Bots are software that perform automated online tasks, such as web crawling. A botnet is a network or group of computers that run such software. Often bots and botnets can be used for nefarious purposes, such as click fraud, spreading viruses, or enabling fake ad impressions.
James Green, CEO of Search Retargeting Firm Magnetic on Bots:
What's a botnet? It's a combination of two words: robot plus network. The "robot" bit is code that resides on your computer to do something, and the "network" bit means that there are lots of them out there (thousands or more) and they are all coordinating to do the same thing.
In ad tech, that usually means making your computer look like you are visiting lots of sites and clicking on lots of ads. In advertising, we worry about botnets such as Chameleon, a bot discovered by Spider.io, which causes display ad impressions to be served to the botnot rather than to actual human site visitors. This one example of a bot is estimated to have over 120,000 infected computers in the U.S. that have been generating billions of ad impressions per month and have visited over 200 sites.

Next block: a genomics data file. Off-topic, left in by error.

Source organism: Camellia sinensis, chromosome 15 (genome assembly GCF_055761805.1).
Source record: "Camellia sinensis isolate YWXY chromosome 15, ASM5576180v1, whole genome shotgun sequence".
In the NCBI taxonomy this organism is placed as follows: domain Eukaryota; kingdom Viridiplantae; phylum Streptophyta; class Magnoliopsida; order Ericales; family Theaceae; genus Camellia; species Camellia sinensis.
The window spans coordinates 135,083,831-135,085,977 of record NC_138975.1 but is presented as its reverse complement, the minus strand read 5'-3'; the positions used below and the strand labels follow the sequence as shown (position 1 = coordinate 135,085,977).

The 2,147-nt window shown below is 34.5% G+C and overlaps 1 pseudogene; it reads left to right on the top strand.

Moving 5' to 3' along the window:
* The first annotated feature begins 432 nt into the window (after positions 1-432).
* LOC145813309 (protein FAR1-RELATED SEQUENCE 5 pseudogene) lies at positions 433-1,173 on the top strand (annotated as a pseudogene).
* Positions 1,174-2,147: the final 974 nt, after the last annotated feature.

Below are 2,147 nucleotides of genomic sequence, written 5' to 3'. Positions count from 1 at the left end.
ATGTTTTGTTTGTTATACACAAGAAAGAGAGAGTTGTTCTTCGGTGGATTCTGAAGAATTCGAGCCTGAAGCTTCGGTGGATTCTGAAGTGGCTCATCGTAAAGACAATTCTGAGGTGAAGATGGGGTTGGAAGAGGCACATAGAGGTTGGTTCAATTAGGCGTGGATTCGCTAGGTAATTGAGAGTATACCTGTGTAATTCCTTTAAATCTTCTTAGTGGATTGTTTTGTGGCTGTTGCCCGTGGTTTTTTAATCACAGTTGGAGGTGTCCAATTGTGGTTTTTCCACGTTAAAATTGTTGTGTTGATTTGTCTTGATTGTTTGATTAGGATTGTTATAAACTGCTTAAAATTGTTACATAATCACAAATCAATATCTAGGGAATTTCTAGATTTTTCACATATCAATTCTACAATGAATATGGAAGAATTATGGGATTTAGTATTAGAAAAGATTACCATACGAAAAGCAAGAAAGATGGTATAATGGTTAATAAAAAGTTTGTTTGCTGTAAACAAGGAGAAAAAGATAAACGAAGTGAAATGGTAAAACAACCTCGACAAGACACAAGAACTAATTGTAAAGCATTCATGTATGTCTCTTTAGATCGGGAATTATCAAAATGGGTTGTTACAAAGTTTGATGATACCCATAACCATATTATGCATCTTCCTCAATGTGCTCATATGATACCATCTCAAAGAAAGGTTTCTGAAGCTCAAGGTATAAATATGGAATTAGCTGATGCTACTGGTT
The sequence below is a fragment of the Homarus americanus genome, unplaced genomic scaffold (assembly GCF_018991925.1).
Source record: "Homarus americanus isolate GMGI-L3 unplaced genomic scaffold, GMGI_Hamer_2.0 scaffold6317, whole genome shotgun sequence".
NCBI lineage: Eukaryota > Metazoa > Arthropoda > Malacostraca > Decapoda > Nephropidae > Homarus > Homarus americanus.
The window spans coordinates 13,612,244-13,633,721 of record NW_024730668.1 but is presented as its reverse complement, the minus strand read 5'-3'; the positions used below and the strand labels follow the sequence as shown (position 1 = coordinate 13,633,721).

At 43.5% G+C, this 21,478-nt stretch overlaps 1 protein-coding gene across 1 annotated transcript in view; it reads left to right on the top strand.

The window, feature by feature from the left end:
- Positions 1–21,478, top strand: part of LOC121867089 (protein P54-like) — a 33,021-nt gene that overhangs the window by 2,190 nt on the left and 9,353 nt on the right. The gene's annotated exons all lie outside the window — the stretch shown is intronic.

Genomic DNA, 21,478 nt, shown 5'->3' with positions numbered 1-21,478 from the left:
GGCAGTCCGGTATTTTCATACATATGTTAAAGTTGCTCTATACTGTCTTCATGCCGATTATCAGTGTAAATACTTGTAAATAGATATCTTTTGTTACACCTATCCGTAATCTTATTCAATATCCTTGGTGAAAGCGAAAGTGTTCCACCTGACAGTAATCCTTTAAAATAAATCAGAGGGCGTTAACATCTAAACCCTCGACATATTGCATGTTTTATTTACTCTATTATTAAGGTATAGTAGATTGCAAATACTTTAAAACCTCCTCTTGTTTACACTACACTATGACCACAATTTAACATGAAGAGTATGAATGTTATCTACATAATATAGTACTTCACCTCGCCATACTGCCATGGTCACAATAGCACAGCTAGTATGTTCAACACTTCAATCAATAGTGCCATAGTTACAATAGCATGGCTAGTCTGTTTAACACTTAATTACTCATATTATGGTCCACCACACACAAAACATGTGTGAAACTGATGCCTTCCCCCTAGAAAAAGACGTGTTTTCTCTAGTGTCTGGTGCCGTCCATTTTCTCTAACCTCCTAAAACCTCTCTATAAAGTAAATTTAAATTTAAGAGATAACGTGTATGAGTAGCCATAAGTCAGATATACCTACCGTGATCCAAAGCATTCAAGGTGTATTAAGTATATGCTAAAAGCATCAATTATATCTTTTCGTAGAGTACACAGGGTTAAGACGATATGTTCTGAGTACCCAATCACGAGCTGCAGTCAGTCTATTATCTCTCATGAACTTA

These sites in turn have put their ad inventory up for sale on ad exchanges. Because the inventory is from a known site, the ad exchange accepts the traffic and then advertisers bid for the right to show an ad. The person with the highest bid wins and delivers an ad that will never be seen by a real person.
Not only do advertisers pay money but receive no results, publishers are negatively affected by bots because they make it look like there is way more advertising available for sale than there really is. Publishers have had a hard enough time without now having to compete with ghosts.